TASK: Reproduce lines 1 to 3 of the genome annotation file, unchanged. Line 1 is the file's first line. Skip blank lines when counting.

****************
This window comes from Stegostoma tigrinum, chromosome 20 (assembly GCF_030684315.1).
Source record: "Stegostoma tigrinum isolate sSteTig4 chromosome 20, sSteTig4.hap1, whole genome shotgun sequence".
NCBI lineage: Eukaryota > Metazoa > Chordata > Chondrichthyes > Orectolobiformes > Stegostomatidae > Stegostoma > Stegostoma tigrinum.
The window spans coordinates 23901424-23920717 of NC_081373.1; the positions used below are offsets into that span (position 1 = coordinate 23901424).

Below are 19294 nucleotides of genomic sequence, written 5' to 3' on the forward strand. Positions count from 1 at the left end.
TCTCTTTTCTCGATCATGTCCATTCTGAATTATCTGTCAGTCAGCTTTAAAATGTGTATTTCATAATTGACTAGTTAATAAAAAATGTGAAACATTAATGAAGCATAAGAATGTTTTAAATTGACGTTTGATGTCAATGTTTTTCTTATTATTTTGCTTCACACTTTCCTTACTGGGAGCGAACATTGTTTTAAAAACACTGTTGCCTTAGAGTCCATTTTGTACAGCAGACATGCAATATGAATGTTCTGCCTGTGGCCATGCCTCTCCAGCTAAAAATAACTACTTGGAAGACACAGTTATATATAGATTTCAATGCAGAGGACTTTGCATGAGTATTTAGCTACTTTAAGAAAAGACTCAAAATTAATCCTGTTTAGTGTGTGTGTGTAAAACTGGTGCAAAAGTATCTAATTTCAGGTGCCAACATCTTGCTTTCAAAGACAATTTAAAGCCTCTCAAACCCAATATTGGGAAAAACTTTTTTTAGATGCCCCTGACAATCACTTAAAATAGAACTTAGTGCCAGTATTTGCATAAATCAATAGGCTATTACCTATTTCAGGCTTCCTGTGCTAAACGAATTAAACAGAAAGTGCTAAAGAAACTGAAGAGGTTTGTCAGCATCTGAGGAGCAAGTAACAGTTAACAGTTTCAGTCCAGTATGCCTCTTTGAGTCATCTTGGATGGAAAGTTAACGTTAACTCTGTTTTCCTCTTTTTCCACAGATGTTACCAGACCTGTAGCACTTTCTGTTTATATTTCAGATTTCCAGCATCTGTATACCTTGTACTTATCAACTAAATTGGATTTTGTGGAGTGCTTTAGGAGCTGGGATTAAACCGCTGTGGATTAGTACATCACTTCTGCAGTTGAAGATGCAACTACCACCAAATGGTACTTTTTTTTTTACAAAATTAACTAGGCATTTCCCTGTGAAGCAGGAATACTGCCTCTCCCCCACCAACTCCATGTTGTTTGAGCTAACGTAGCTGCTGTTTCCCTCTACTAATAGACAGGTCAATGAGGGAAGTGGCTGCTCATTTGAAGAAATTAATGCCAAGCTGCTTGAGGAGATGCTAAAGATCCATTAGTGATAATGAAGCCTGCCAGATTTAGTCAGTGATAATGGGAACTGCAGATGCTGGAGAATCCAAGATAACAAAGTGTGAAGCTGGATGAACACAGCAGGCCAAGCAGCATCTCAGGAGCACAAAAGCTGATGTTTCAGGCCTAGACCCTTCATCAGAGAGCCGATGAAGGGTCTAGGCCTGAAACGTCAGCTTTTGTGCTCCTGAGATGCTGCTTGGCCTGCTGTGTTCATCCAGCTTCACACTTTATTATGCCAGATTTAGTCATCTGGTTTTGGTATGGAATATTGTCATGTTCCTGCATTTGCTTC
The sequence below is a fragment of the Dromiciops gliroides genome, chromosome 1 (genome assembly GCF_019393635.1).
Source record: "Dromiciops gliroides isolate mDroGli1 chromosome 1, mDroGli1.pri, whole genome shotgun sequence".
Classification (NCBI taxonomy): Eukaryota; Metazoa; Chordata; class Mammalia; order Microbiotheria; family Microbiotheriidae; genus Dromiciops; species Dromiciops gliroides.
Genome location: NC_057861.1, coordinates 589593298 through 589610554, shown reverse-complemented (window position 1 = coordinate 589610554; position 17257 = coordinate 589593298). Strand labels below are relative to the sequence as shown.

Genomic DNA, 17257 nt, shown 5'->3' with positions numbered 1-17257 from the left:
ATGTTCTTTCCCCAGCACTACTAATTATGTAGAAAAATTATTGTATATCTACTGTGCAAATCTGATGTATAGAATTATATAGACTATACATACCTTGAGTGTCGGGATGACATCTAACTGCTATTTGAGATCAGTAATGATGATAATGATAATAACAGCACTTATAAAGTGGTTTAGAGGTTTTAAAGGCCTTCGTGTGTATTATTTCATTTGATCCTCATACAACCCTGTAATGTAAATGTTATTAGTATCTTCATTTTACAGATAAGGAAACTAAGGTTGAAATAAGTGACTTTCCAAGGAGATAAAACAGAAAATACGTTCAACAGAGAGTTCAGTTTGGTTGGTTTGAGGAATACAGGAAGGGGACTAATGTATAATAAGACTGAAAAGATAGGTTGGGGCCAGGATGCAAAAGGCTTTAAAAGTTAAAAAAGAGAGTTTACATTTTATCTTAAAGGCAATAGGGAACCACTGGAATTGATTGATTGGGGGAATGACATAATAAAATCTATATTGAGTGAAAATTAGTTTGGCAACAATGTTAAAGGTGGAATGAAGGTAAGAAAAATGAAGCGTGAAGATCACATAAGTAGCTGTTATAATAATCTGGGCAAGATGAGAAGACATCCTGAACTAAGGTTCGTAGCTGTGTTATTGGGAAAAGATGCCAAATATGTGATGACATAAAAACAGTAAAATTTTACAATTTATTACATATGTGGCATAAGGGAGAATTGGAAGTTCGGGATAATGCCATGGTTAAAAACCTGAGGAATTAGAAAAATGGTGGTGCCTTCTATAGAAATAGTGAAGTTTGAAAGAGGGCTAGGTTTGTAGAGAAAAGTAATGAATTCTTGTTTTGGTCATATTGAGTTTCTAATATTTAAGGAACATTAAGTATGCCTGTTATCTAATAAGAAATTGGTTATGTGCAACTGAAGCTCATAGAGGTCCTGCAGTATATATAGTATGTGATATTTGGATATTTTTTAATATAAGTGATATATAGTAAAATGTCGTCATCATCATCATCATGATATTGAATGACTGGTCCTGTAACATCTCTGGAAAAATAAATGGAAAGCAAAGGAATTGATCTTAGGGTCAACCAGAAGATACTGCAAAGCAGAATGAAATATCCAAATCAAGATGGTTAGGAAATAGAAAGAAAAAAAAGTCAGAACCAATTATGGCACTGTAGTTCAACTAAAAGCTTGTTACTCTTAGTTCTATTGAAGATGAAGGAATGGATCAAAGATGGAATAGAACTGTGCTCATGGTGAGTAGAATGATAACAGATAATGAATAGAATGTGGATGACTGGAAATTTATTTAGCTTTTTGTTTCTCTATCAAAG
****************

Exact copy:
This window comes from Stegostoma tigrinum, chromosome 20 (assembly GCF_030684315.1).
Source record: "Stegostoma tigrinum isolate sSteTig4 chromosome 20, sSteTig4.hap1, whole genome shotgun sequence".
NCBI lineage: Eukaryota > Metazoa > Chordata > Chondrichthyes > Orectolobiformes > Stegostomatidae > Stegostoma > Stegostoma tigrinum.